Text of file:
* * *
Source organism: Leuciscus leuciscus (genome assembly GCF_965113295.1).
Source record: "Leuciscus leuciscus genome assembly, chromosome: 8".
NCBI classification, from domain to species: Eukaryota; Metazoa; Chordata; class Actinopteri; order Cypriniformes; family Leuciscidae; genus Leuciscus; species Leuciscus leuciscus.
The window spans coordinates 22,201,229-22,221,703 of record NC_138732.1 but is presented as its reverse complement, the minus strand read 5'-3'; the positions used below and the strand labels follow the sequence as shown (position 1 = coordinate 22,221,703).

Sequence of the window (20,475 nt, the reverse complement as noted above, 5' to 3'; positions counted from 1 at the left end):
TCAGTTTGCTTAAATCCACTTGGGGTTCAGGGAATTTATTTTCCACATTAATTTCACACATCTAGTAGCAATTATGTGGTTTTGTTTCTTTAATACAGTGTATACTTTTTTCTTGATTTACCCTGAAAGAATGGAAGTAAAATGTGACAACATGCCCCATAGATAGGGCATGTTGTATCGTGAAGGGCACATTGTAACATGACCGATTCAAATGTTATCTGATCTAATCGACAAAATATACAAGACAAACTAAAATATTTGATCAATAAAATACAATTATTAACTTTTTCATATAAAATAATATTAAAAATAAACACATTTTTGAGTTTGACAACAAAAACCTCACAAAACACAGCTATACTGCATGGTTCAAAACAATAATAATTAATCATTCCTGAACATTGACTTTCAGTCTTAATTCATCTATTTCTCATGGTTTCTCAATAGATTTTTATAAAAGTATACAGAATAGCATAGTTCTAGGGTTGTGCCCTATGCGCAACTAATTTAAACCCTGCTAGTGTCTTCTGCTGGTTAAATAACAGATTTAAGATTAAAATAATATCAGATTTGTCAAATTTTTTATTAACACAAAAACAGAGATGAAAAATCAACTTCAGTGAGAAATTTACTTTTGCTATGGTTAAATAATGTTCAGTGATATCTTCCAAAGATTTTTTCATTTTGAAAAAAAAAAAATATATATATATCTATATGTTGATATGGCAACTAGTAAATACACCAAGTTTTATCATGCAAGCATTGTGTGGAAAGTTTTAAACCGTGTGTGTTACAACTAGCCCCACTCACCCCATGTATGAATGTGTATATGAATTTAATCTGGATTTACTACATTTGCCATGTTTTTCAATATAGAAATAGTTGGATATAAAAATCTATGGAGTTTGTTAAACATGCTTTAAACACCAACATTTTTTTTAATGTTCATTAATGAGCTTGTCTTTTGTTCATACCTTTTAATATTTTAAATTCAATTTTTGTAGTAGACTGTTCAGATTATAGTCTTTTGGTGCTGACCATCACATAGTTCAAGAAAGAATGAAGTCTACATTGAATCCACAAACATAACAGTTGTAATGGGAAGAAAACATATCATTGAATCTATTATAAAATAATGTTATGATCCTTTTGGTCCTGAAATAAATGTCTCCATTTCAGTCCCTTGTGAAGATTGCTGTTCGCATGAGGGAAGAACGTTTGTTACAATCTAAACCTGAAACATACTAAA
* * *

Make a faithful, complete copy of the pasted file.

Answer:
Source organism: Leuciscus leuciscus (genome assembly GCF_965113295.1).
Source record: "Leuciscus leuciscus genome assembly, chromosome: 8".
NCBI classification, from domain to species: Eukaryota; Metazoa; Chordata; class Actinopteri; order Cypriniformes; family Leuciscidae; genus Leuciscus; species Leuciscus leuciscus.
The window spans coordinates 22,201,229-22,221,703 of record NC_138732.1 but is presented as its reverse complement, the minus strand read 5'-3'; the positions used below and the strand labels follow the sequence as shown (position 1 = coordinate 22,221,703).

Sequence of the window (20,475 nt, the reverse complement as noted above, 5' to 3'; positions counted from 1 at the left end):
TCAGTTTGCTTAAATCCACTTGGGGTTCAGGGAATTTATTTTCCACATTAATTTCACACATCTAGTAGCAATTATGTGGTTTTGTTTCTTTAATACAGTGTATACTTTTTTCTTGATTTACCCTGAAAGAATGGAAGTAAAATGTGACAACATGCCCCATAGATAGGGCATGTTGTATCGTGAAGGGCACATTGTAACATGACCGATTCAAATGTTATCTGATCTAATCGACAAAATATACAAGACAAACTAAAATATTTGATCAATAAAATACAATTATTAACTTTTTCATATAAAATAATATTAAAAATAAACACATTTTTGAGTTTGACAACAAAAACCTCACAAAACACAGCTATACTGCATGGTTCAAAACAATAATAATTAATCATTCCTGAACATTGACTTTCAGTCTTAATTCATCTATTTCTCATGGTTTCTCAATAGATTTTTATAAAAGTATACAGAATAGCATAGTTCTAGGGTTGTGCCCTATGCGCAACTAATTTAAACCCTGCTAGTGTCTTCTGCTGGTTAAATAACAGATTTAAGATTAAAATAATATCAGATTTGTCAAATTTTTTATTAACACAAAAACAGAGATGAAAAATCAACTTCAGTGAGAAATTTACTTTTGCTATGGTTAAATAATGTTCAGTGATATCTTCCAAAGATTTTTTCATTTTGAAAAAAAAAAAATATATATATATCTATATGTTGATATGGCAACTAGTAAATACACCAAGTTTTATCATGCAAGCATTGTGTGGAAAGTTTTAAACCGTGTGTGTTACAACTAGCCCCACTCACCCCATGTATGAATGTGTATATGAATTTAATCTGGATTTACTACATTTGCCATGTTTTTCAATATAGAAATAGTTGGATATAAAAATCTATGGAGTTTGTTAAACATGCTTTAAACACCAACATTTTTTTTAATGTTCATTAATGAGCTTGTCTTTTGTTCATACCTTTTAATATTTTAAATTCAATTTTTGTAGTAGACTGTTCAGATTATAGTCTTTTGGTGCTGACCATCACATAGTTCAAGAAAGAATGAAGTCTACATTGAATCCACAAACATAACAGTTGTAATGGGAAGAAAACATATCATTGAATCTATTATAAAATAATGTTATGATCCTTTTGGTCCTGAAATAAATGTCTCCATTTCAGTCCCTTGTGAAGATTGCTGTTCGCATGAGGGAAGAACGTTTGTTACAATCTAAACCTGAAACATACTAAA